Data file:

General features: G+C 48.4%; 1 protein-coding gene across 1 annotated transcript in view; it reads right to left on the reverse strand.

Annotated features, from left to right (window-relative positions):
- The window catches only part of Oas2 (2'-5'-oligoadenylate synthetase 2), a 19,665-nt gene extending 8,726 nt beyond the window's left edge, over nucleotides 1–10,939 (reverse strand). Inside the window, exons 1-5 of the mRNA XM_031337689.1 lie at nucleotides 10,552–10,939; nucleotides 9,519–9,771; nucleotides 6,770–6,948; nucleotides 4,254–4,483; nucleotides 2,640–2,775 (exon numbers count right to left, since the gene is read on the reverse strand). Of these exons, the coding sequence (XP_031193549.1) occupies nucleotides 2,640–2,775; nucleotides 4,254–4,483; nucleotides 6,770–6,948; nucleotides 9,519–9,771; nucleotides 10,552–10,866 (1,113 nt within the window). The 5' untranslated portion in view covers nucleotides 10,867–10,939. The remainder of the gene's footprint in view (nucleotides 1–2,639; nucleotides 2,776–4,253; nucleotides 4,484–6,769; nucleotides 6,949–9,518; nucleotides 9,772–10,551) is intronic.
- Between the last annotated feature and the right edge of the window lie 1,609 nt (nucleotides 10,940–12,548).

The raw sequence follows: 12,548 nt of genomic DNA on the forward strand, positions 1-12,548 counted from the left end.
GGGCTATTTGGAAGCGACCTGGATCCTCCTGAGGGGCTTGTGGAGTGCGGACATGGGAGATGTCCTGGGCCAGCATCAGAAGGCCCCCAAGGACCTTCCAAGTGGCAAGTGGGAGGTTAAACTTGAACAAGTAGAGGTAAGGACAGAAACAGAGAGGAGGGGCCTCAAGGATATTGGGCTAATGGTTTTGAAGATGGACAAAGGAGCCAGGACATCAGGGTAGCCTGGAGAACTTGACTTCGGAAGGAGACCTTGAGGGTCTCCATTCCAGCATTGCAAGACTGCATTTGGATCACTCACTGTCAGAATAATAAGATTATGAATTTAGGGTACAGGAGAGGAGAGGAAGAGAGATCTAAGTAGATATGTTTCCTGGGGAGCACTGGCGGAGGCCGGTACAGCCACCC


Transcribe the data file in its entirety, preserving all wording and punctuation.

General features: G+C 48.4%; 1 protein-coding gene across 1 annotated transcript in view; it reads right to left on the reverse strand.

Annotated features, from left to right (window-relative positions):
- The window catches only part of Oas2 (2'-5'-oligoadenylate synthetase 2), a 19,665-nt gene extending 8,726 nt beyond the window's left edge, over nucleotides 1–10,939 (reverse strand). Inside the window, exons 1-5 of the mRNA XM_031337689.1 lie at nucleotides 10,552–10,939; nucleotides 9,519–9,771; nucleotides 6,770–6,948; nucleotides 4,254–4,483; nucleotides 2,640–2,775 (exon numbers count right to left, since the gene is read on the reverse strand). Of these exons, the coding sequence (XP_031193549.1) occupies nucleotides 2,640–2,775; nucleotides 4,254–4,483; nucleotides 6,770–6,948; nucleotides 9,519–9,771; nucleotides 10,552–10,866 (1,113 nt within the window). The 5' untranslated portion in view covers nucleotides 10,867–10,939. The remainder of the gene's footprint in view (nucleotides 1–2,639; nucleotides 2,776–4,253; nucleotides 4,484–6,769; nucleotides 6,949–9,518; nucleotides 9,772–10,551) is intronic.
- Between the last annotated feature and the right edge of the window lie 1,609 nt (nucleotides 10,940–12,548).

The raw sequence follows: 12,548 nt of genomic DNA on the forward strand, positions 1-12,548 counted from the left end.
GGGCTATTTGGAAGCGACCTGGATCCTCCTGAGGGGCTTGTGGAGTGCGGACATGGGAGATGTCCTGGGCCAGCATCAGAAGGCCCCCAAGGACCTTCCAAGTGGCAAGTGGGAGGTTAAACTTGAACAAGTAGAGGTAAGGACAGAAACAGAGAGGAGGGGCCTCAAGGATATTGGGCTAATGGTTTTGAAGATGGACAAAGGAGCCAGGACATCAGGGTAGCCTGGAGAACTTGACTTCGGAAGGAGACCTTGAGGGTCTCCATTCCAGCATTGCAAGACTGCATTTGGATCACTCACTGTCAGAATAATAAGATTATGAATTTAGGGTACAGGAGAGGAGAGGAAGAGAGATCTAAGTAGATATGTTTCCTGGGGAGCACTGGCGGAGGCCGGTACAGCCACCC